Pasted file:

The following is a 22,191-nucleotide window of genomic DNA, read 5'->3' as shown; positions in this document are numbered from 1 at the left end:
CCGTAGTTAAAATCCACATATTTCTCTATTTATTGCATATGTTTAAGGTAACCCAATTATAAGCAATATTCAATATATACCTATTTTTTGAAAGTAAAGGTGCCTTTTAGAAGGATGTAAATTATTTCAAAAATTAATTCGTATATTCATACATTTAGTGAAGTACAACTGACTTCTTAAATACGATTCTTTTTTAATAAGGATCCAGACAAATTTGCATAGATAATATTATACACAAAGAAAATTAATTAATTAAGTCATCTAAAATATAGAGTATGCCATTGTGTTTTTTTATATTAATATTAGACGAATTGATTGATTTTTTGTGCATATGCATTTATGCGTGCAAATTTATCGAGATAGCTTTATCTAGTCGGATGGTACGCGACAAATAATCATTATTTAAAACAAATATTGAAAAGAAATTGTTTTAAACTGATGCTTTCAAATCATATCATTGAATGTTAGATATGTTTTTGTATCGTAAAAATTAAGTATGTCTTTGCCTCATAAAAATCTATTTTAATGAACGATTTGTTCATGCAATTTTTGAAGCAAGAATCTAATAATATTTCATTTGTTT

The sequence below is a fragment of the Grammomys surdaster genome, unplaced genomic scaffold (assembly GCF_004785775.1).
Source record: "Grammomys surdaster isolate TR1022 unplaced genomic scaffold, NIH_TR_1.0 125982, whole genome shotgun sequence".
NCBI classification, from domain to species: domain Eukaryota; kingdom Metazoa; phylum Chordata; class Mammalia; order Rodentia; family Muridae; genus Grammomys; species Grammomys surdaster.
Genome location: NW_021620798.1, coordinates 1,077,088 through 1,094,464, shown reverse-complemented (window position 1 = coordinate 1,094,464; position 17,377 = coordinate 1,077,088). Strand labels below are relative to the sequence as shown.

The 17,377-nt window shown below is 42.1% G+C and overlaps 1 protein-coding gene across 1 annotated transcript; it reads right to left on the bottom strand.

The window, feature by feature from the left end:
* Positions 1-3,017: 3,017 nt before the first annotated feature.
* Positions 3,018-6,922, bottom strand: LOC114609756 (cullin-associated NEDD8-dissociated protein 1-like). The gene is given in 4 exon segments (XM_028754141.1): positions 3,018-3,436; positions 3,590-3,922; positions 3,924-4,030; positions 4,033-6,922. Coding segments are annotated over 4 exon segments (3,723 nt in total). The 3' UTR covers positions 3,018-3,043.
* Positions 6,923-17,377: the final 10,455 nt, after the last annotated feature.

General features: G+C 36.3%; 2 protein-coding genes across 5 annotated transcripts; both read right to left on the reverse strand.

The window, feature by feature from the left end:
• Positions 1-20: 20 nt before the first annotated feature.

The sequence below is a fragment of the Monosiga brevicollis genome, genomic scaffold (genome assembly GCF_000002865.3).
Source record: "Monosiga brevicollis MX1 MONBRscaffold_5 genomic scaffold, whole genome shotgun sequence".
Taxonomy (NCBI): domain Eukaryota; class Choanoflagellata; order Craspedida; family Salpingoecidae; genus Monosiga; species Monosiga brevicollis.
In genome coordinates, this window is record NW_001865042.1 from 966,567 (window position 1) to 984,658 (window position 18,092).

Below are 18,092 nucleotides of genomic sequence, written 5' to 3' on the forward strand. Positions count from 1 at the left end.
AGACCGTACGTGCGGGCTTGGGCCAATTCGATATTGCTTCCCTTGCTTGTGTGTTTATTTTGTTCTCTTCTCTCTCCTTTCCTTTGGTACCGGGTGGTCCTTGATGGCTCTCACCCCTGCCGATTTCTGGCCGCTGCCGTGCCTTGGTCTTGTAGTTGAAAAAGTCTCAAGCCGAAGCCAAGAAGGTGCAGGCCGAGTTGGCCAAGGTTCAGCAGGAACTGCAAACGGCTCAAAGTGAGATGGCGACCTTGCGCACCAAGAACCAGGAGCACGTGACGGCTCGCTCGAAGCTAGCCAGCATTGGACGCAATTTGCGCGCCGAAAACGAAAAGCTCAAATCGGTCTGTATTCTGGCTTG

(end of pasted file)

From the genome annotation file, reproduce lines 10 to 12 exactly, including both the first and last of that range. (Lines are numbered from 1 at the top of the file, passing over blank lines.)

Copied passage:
* Positions 3,018-6,922, bottom strand: LOC114609756 (cullin-associated NEDD8-dissociated protein 1-like). The gene is given in 4 exon segments (XM_028754141.1): positions 3,018-3,436; positions 3,590-3,922; positions 3,924-4,030; positions 4,033-6,922. Coding segments are annotated over 4 exon segments (3,723 nt in total). The 3' UTR covers positions 3,018-3,043.
* Positions 6,923-17,377: the final 10,455 nt, after the last annotated feature.

General features: G+C 36.3%; 2 protein-coding genes across 5 annotated transcripts; both read right to left on the reverse strand.